Angels are a ubiquitous presence during the festive season, but the Liverpool Cathedral is displaying a different kind of celestial being this year.
The church has erected an 8.2-metre-high statue of an angel made out of 100,000 knives that have been confiscated by police forces across Britain. The Knife Angel stands just outside the cathedral’s main entrance and towers over its nativity scene, drawing stunned silence from most onlookers.
The church is hoping the angel will serve as a stark message about the growing problem of knife crime in Britain.
Stabbings are running at an eight-year high across the country; in London, the number of murders has surpassed 130 for the first time in a decade, with more than 70 of those deaths involving knives.
“When people see the angel, initially they are very quiet when they look at it,” said Rob Jackson, a long-time church volunteer who was instrumental in bringing the angel to Liverpool, a port city in the Northwestern England. "They just can’t really get the scale of 100,000 blades that have been taken off the streets of the United Kingdom. They just can’t get their heads around it.”
The Knife Angel is the creation of Alfie Bradley, a 28-year-old sculptor who got the idea after his friend was stabbed outside a nightclub. “He had a punctured lung and 49 stitches,” recalled Mr. Bradley, who lives in Oswestry, northwest of Birmingham. “At the time, there was a lot of knife crime in the news. All you heard about was people getting stabbed. I thought it would be a really good idea to use knives and weapons to show people the dangers of knife crime. And because so many people have died through knife crime, I thought an angel would be the most poignant thing to do.”
Mr. Bradley approached the British Home Office, the government ministry responsible for security and law and order, which gave him permission to collect knives that had been confiscated by police or surrendered through amnesty programs. He spent about four years gathering thousands of weapons and marvelled at what turned up: Everything from ordinary kitchen knives to machetes, hatchets, homemade blades and even a school ruler filed down to make a sword. “The sad thing is, a lot of these weapons were taken off just young teenagers,” he said.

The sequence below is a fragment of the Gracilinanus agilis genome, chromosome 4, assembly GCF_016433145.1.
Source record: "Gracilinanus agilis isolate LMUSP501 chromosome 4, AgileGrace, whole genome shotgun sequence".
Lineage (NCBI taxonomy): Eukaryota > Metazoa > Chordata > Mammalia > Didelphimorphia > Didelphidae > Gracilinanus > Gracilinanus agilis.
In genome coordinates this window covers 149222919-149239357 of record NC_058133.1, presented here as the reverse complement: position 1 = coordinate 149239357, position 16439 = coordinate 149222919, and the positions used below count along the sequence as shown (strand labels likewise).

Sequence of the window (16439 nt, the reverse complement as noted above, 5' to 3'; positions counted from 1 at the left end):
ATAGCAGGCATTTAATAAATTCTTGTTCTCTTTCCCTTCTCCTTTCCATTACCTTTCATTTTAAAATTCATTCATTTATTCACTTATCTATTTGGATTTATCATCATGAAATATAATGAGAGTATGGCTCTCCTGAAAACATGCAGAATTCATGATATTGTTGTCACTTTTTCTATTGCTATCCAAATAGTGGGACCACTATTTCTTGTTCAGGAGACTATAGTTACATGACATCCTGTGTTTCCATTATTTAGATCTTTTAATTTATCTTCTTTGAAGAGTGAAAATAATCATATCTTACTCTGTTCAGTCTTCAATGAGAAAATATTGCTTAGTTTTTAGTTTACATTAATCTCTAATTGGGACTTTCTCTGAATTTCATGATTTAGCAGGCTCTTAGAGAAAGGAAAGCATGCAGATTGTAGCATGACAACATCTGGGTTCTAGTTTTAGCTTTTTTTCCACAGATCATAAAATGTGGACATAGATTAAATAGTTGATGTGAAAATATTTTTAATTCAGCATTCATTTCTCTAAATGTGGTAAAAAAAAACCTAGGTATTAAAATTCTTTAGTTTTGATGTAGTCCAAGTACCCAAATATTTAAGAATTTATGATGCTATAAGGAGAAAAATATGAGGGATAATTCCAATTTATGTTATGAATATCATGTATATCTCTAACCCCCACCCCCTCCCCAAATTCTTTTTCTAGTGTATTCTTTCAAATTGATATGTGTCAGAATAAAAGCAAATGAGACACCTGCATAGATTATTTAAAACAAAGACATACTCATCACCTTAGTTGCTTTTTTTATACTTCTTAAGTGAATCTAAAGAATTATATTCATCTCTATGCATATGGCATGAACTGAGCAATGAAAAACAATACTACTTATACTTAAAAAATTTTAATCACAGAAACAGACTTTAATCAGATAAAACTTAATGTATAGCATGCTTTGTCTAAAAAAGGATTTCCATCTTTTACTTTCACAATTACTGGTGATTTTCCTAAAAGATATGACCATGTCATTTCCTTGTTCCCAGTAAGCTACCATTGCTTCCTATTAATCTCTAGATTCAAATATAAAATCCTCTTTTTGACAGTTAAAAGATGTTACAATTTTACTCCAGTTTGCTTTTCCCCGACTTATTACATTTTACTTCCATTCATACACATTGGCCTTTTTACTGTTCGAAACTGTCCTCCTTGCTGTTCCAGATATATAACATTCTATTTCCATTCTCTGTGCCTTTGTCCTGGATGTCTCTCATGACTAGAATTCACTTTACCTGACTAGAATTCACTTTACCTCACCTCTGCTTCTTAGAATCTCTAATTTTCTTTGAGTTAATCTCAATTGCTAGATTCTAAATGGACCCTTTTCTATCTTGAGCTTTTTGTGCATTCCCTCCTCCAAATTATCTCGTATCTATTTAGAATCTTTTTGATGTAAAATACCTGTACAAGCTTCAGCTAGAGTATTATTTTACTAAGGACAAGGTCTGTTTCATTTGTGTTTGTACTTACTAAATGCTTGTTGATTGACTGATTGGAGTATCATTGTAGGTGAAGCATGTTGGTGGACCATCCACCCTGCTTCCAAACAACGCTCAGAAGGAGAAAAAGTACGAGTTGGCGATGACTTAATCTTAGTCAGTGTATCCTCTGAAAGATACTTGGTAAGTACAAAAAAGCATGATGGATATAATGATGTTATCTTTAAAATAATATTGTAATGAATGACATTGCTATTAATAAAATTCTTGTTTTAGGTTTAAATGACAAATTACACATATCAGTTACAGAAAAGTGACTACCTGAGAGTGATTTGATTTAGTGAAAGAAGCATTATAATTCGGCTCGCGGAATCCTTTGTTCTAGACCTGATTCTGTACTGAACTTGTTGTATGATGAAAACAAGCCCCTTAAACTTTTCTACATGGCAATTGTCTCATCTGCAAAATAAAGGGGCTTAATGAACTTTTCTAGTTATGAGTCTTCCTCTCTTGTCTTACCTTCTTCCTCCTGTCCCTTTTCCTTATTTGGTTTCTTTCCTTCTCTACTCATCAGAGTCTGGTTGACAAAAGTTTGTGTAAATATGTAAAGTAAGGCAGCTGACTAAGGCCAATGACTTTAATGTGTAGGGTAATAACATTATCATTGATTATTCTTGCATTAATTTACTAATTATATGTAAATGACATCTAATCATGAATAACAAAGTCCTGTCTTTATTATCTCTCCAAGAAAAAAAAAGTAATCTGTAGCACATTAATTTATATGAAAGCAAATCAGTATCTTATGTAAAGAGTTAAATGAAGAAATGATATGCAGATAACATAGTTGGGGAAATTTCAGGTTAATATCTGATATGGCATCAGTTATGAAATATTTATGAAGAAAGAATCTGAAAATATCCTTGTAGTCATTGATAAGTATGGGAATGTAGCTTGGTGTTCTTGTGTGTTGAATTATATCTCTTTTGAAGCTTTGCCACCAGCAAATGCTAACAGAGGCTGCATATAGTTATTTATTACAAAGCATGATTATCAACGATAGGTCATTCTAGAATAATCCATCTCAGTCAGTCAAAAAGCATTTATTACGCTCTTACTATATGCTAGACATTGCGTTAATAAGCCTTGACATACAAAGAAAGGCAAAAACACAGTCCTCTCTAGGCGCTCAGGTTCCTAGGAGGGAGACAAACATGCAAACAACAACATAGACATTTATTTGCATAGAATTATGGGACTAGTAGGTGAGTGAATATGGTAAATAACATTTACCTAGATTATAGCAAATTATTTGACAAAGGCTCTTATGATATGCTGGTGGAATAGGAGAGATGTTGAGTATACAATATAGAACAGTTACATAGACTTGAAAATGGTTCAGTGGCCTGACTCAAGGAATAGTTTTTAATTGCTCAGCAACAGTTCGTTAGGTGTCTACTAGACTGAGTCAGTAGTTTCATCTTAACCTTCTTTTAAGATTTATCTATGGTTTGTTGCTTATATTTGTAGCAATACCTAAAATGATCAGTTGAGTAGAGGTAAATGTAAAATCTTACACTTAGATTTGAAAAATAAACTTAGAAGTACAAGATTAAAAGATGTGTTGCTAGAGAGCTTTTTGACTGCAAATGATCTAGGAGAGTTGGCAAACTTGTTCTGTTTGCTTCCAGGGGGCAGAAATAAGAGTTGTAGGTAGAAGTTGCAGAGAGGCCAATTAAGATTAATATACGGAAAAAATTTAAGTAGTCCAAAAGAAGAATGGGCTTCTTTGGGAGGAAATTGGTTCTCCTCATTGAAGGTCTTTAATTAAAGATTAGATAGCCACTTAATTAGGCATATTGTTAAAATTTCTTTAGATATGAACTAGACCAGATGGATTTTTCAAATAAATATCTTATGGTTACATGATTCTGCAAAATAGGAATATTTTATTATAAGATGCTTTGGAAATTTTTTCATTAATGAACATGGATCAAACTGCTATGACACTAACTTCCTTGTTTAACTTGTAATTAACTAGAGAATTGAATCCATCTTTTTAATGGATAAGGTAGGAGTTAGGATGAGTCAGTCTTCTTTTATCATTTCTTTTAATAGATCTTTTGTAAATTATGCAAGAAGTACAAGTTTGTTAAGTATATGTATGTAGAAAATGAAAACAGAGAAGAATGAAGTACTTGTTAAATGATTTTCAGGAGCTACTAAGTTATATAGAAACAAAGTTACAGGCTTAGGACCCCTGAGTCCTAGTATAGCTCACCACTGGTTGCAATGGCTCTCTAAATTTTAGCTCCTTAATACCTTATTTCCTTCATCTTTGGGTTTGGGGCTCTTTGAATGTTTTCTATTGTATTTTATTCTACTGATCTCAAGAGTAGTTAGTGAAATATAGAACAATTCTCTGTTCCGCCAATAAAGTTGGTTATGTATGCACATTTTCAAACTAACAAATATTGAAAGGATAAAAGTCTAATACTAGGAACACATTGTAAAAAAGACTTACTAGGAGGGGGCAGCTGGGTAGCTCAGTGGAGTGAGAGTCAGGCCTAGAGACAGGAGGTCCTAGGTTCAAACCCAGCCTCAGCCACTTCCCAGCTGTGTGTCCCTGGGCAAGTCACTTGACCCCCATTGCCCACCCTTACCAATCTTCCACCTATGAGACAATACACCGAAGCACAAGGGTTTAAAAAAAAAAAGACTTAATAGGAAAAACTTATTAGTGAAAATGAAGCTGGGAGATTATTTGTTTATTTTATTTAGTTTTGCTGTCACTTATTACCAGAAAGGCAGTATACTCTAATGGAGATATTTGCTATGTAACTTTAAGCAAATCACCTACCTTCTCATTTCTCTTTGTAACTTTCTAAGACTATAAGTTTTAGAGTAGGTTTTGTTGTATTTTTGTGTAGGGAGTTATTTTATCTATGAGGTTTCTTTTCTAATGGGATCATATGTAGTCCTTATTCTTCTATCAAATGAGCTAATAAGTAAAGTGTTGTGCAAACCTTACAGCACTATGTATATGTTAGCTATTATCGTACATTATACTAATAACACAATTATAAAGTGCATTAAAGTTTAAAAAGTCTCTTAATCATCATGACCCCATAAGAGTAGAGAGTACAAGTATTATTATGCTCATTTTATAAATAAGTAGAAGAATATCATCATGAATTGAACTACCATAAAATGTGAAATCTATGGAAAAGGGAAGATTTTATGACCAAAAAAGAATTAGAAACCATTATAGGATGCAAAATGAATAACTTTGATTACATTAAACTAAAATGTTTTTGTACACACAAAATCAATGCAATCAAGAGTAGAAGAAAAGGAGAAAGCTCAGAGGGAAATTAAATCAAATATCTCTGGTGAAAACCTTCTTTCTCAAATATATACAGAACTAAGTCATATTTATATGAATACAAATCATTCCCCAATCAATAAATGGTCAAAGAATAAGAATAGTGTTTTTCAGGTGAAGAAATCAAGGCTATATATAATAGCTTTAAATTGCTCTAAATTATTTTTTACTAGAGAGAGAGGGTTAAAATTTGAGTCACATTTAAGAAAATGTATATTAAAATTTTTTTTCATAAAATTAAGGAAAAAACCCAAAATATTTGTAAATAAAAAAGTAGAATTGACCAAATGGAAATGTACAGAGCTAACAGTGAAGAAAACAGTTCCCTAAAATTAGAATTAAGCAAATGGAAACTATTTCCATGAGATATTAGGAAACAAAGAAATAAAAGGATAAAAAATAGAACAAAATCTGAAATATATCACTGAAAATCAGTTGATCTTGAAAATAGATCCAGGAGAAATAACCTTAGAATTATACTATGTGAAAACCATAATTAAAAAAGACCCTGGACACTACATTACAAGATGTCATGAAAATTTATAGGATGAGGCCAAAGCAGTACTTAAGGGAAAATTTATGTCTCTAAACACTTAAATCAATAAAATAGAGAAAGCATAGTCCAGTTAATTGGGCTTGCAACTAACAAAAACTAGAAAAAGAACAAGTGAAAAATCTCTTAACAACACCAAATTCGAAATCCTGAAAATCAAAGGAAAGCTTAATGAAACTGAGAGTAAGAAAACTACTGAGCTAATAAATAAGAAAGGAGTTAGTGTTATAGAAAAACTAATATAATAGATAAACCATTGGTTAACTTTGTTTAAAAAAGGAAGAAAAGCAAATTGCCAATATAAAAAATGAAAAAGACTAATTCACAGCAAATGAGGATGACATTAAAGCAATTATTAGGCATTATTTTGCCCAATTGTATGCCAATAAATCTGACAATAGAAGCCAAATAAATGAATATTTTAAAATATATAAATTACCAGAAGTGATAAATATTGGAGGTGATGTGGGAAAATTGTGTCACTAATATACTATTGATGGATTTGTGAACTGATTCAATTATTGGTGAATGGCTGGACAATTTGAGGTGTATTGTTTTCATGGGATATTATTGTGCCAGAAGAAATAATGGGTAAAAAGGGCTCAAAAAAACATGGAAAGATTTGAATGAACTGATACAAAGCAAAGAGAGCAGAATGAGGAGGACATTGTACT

Mr. Bradley painstakingly cleaned each knife with bleach and blunted the blades. Then he welded them onto the frame of the angel, using the flat surfaces to create the look of feathers on the wings. He also removed most of the colourful handles and mixed them in throughout the statue to better reflect the light. During the final phase of work, which was done at the British Ironworks Centre in Shrewsbury, Mr. Bradley reached out to families that have suffered from knife crime and encouraged them to put messages on the back of the angel’s wings. “They put things like, ‘Love you,’ [and] ‘Miss you, my darling,’” Mr. Bradley said. “There are some very emotional messages.”
Among those who added a message was Kayleigh Pepper. She lost her 25-year-old brother, Richard Pepper, in 2015 after he was stabbed to death outside his home in Hull in Northwestern England. “Rich Pepper. Forever on our mind. Always in our heart. 22-06-15,” Ms. Pepper wrote. She’s now launched a campaign to bring the Knife Angel to Hull. Several other cities have also requested the statue, and Mr. Bradley said there are plans for it to go on a national tour.
Moving the angel wasn’t easy, and Mr. Jackson said the cathedral’s congregation spent about seven months on the project. The church received a £5,000 (approximately $8,500) donation from the Premier League’s Everton soccer club for the initiative, and dozens of volunteers contributed their equipment and time.
“I knew about the angel and I knew what it was intended for,” said Mr. Jackson, who’s a nurse in the emergency ward at the Royal Liverpool and Broadgreen University hospitals. Mr. Jackson speaks to schools and youth organizations about the dangers of knife crime, and he felt the angel was an important symbol. “We know that bringing the Knife Angel to Liverpool isn’t going to stop knife crime, but we also knew that by bringing it to Liverpool we would get conversation and get engagement on the issue,” he said.
Stuart Haynes, the cathedral’s director of communications, said some people have criticized the church for glorifying knives. “But once we explain the purpose, most people actually see where it’s come from,” he said. The church has also put a book next to the statue so people can write down their thoughts. “There’s a place to sit, they can reflect, they can pray, they can light a candle for a loved one, they can collect their thoughts,” he said, adding that a special vigil service is also planned. “That’s something that we’re pleased to do and it’s something that we wanted to encourage.”